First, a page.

Tuesday, January 10, 2012

A few general thoughts on reps

Having a rep is amazing, but as I learned last time I had a manager, it does not guarantee any kind of success. Their job is to give you opportunities. Your job is to make the most of those opportunities.

Reps sign you on because they think you can make them money. They can get your career going. The few I've dealt with have struck me as people who love getting excited about working with someone they believe has talent, and that excitement is contagious. Your job, as an unrepped writer, is to get that excitement going over you.

But there are different kinds of reps. If you don't know about hip pocketing, that's when the rep doesn't do any work on your behalf, but if you need someone to submit for you, they'll do it. So let's say you're at a party and you meet a studio exec. You pitch him an idea, he likes it, tells your rep to send it over. That's when you call your hip pocketing agent to send that requested script over. And maybe if he likes you enough, or if you show signs of promise, he'll decide to fully represent you.

Any "agent" or "manager" who wants money up front is a fraud. Period. I don't care how much they gush over you. They are full of shit and you shouldn't do business with them.

There are plenty of stories of reps who sign a writer then forget about them. It happens quite a lot, actually. But as a very successful A-lister once told me, a rep who never calls is not a rep. If you end up with a rep who hasn't contacted you in months, break it off. They're not interested in you. Remember the excitement the like to feel? As soon as they lose that sense of excitement, you've lost them.

But it's not the end of the world if you have to fire a rep, even if you have to go back to being without one for a while. Sometimes it's not a good fit. I know plenty of successful writers who've been through three or four reps until they found the right one, and I know successful writers who stuck with the first one they landed. It's different for everybody.

But the important thing is, no matter who is representing you, keep working. Bust your ass, do what they say, and maybe you can keep that excitement going. That's where I am now: busting my ass to take advantage of the opportunities I'm being given.


  1. You. Are. Good.

    Rubbing my hands in anticipation of more of your insight and insider stories. All done safely of course: here's my eyewink. Vigilance!

  2. Emily:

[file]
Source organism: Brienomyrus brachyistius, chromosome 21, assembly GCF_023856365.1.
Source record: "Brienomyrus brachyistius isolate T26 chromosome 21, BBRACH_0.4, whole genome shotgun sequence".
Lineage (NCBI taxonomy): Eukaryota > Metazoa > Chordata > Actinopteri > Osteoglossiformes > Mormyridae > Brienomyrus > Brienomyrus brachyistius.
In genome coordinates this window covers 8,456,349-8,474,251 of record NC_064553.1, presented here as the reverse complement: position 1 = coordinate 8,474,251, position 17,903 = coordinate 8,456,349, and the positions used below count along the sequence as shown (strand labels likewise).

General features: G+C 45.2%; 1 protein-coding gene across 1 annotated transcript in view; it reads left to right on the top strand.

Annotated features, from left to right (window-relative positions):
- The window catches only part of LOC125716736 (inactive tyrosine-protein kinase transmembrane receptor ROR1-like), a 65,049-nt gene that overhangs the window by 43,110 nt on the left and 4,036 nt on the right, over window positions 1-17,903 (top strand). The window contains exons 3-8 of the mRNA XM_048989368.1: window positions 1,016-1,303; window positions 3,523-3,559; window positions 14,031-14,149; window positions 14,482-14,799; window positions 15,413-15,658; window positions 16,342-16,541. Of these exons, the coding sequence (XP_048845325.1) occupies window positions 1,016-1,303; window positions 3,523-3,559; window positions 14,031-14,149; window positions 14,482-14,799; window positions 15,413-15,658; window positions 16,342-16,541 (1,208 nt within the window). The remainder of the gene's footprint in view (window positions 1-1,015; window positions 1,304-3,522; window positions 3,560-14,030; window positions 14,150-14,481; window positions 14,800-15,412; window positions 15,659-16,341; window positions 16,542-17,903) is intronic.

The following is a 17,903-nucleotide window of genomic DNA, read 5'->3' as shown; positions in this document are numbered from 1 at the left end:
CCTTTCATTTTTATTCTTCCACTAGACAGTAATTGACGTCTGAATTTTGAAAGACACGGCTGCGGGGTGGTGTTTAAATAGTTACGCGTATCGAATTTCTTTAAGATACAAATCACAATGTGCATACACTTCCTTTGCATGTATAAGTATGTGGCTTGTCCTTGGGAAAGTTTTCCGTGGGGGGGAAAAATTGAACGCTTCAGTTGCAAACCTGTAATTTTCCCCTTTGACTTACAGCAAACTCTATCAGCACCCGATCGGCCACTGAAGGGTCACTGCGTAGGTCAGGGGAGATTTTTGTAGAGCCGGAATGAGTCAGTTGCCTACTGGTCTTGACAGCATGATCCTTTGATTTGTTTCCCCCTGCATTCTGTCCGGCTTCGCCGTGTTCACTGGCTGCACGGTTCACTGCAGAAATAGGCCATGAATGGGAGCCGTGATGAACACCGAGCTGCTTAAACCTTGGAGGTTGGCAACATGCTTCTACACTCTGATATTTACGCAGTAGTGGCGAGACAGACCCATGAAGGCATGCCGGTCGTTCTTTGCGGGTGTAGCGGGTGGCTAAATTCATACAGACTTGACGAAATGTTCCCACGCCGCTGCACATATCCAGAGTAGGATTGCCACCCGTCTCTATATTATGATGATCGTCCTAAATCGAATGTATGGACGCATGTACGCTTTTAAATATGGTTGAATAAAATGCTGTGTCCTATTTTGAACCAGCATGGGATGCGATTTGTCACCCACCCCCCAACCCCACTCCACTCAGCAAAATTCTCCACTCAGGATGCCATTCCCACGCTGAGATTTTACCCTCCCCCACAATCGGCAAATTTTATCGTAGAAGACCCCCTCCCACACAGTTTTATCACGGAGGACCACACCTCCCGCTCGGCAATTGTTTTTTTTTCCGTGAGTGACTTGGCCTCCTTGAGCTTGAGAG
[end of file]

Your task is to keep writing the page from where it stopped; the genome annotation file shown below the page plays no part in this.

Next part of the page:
HIP POCKETING...I've got to ask you-

    [1] How do agents feel about doing this sort of thing? Do they like the no strings attached aspect; do they think it eats up their time?

    [2] Do they read the whole script first?

    [3] Will they send it where you want, or is this their call?

    [4] Does the writer pay a fee?

  3. It does not cost you money, I can tell you that. Any rep who charges you is a fraud. They do read the script. They wouldn't agree to hip pocket unless they saw potential. They only send the script if it's been specifically requested. I don't know if they like it. Some agents refuse to do it, some do it all the time.

  4. sidebar: Gosh that kitten is so cute.

    Emily, if it's not too personal...how many years have you been writing? ...and how long did it take you before you felt like you're writing reached a professional level?

  5. I wrote my first short story when I was 9. I wrote my first screenplay when I was 20. So I've been writing forever, really. I have a masters in creative writing.

    I think I decided I didn't suck about 4 years ago.

  6. If I had a time machine, I would go back and start writing when I was 3. Write 50 scripts by the time I was 12. :)

    If you were going to advise a fellow writer on how to develop the fastest, what would you say that would be? I am always curious about how excellent writers develop so quickly.

  7. It's taken me my whole life to get to this point, and I still haven't sold anything, so I'm not sure I'm the best person to ask, but....

    Nothing has done more for my writing than maintaining this blog. The simple act of writing every day has killed writers block and improved my speed and sense of voice exponentially. I'm not saying you have to start a blog, but write every day if you can.

  8. Actually, you're the perfect person to ask. You've gone much further than you think. 99.9999997 % of writers will never get to where you are. Those reps you signed with are pretty high on the food chain and not just middling dime store reps you see that populate the directory. It takes a tremendous amount of mastery of hard to integrate screenwriting principles to even get repped at that level.

    Speaking on the topic of reps, just from my perspective, it seems like you work for them... rather than the other way around. As far as changing reps or firing reps, I'm always afraid that would be burning a bridge in Hollywood as these guys move around a lot. I didn't have quite the great experience...signed with a pretty well known rep a while back when I wasn't ready and didn't have the fundamental skills to rewrite... and flamed out. the hubris of youth. :) Now, back to earth, I realize that I better learn this stuff from the ground up.

    Anyhoo, you should have a "pet yourself on the back Emily day." There's no greater feeling than to accomplish a milestone in your dream.


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